Jaguar's master chassis engineers have been at work on the detail refinements again. For the XJ, they have recalibrated spring and damper rates, and also retuned the dampers. They're now a bit more pliant and freer-acting, changes made specifically for the new 3.0 S/C that have actually been rolled out on all models.
At low speed it remains firm and nuggety
The XJ feels no less sporting, but it's appreciably more comfortable at speed. The occasional choppiness of the old car has gone, replaced by a wonderfully fluid pliancy that seems made for British B-roads. Where an Audi A8 would stiffly jostle, the XJ absorbs and soothes, quite brilliantly. Only at low speed does it remain firm and nuggety.
As standard, the steering is very light, but still incisive. Best learn to drive the XJ with fingertips: that way, you'll get the most from its accuracy, delicacy and eye-opening ability to impersonate a much smaller car. It is balanced, rewarding and oozes confidence.
Levels of suspension freedom and roll can be cut with Sport and Dynamic modes (steering also firms up a bit). This more firmly controls body movements rather than destroying the ride quality, and is thus a fine achievement (we preferred the sportier modes). To judge what Jaguar's changed for 2013, the platform director revealed today's Dynamic is where the standard car was.
Changes here focus on the infotainment systems. Sat nav and stereo have been made easier to use (although the display remains blocky and dated), and a DAB radio is now standard. A top-end Meridian hi-fi, pumping out 825W, is a new range-topping feature.
It's still a lovely place to sit within. The dash is low, doors scalloped, seats plump and supportive, chrome and leather rich. It feels different to anything else in the sector, much more youthful and sporting, although you need the LWB to get class-matching rear legroom. Wind and road noise are also a bit too intrusive at speed.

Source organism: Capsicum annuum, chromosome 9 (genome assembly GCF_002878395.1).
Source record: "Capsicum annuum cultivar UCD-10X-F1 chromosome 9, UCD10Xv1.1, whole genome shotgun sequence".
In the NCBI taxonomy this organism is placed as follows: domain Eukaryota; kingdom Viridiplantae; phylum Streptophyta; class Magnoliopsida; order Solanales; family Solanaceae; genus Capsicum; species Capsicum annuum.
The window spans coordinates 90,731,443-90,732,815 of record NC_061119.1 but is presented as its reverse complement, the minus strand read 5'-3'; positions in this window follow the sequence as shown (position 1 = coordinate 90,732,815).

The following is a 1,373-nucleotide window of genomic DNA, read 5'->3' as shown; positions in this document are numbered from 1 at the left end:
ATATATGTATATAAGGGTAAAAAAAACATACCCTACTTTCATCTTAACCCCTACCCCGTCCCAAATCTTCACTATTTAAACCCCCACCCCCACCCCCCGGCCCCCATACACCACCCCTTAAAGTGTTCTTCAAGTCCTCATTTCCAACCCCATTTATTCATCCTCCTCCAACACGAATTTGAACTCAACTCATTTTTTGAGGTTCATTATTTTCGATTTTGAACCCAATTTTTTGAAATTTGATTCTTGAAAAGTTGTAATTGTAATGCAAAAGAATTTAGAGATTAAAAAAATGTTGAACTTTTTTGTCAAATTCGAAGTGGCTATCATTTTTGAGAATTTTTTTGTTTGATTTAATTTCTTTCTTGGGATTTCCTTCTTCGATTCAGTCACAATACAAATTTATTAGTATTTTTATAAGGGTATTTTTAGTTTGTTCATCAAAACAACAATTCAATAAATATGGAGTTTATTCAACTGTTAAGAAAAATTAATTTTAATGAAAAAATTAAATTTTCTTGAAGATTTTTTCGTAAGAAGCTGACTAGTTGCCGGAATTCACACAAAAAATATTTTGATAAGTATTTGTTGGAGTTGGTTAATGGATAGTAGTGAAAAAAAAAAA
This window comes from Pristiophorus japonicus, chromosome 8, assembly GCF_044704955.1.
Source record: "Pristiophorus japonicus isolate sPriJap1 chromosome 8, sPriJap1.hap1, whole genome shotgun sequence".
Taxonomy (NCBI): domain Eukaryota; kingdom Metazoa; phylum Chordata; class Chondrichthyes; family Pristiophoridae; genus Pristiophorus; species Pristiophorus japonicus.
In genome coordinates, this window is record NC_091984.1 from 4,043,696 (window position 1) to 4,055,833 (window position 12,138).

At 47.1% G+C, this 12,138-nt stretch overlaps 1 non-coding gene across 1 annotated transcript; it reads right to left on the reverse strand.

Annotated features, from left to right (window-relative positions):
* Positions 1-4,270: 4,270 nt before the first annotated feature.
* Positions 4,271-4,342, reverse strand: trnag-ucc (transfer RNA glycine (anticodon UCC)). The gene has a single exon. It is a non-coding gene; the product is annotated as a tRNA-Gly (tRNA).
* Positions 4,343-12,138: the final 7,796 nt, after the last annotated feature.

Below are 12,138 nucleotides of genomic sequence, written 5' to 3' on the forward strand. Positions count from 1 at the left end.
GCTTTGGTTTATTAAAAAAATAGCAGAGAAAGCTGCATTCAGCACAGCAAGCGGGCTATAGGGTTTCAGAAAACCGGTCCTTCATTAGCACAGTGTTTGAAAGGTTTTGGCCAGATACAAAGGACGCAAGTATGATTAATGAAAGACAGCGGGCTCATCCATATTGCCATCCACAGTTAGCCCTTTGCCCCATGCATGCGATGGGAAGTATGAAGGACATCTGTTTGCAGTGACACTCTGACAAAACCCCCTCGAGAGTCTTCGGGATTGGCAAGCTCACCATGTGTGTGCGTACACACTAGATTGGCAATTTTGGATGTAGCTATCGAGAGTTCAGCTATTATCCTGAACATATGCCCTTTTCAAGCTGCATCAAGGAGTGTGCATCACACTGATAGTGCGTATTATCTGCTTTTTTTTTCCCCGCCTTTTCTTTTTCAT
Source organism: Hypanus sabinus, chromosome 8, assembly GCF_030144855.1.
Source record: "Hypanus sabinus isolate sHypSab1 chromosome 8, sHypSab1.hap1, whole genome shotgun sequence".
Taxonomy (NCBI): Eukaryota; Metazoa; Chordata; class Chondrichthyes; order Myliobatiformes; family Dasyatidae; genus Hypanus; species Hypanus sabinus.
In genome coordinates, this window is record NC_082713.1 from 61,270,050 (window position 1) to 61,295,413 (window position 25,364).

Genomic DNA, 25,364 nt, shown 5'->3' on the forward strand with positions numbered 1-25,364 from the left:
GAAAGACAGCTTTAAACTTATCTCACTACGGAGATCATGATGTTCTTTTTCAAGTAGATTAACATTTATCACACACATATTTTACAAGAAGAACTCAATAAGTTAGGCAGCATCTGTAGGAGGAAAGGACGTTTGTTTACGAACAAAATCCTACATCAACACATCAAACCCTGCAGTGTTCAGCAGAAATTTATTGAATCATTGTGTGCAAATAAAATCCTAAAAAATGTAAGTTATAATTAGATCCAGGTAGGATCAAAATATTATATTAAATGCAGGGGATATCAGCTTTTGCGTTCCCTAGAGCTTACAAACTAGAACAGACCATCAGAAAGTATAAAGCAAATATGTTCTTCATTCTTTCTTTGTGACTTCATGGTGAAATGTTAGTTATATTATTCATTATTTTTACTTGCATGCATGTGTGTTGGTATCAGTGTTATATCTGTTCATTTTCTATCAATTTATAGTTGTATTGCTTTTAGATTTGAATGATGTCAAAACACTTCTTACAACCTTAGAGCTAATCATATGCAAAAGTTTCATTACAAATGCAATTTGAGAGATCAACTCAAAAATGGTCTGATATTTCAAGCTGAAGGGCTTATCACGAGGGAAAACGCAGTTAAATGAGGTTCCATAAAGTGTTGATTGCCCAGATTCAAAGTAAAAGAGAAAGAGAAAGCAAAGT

Economy and safety
Jaguar quotes 30mpg, much better than the old non-supercharged 5.0-litre V8. The wide spread of the eight speed auto's gear ratios helps here, as does the intelligent stop-start system. Why intelligent? Why, it can sense when you've changed your mind...
Well, not quite. But it can, when the engine is shutting down, detect when you've decided to pull away instead, and reverse the shutdown instantly so the engine doesn't stop. On most cars, the engine has to completely stop in such situations before restarting, leading to a frustrating delay you don't get in the Jag. Clever.
The MSN Cars verdict
We think the Jaguar F-Type is going to get a lovely supercharged V6 engine. Fast, responsive, torque and set to have an engaging and enthusiastic engine note, we can't wait to try it in a smaller, lighter, louder car than this.
The XJ impresses as well as the engine, though. It looks wonderful, the interior is like a classy modern club and the suspension tweaks mean it's more comfortable than before without being any less agile. A genuine alternative to a Mercedes S-Class.
Need to know
Engines: 3.0-litre supercharged V6 petrol, rear-wheel drive
Torque: 331lb ft
0-62mph: 5.9 seconds
Top speed: 155mph
CO2, tax: 224g/km, tbc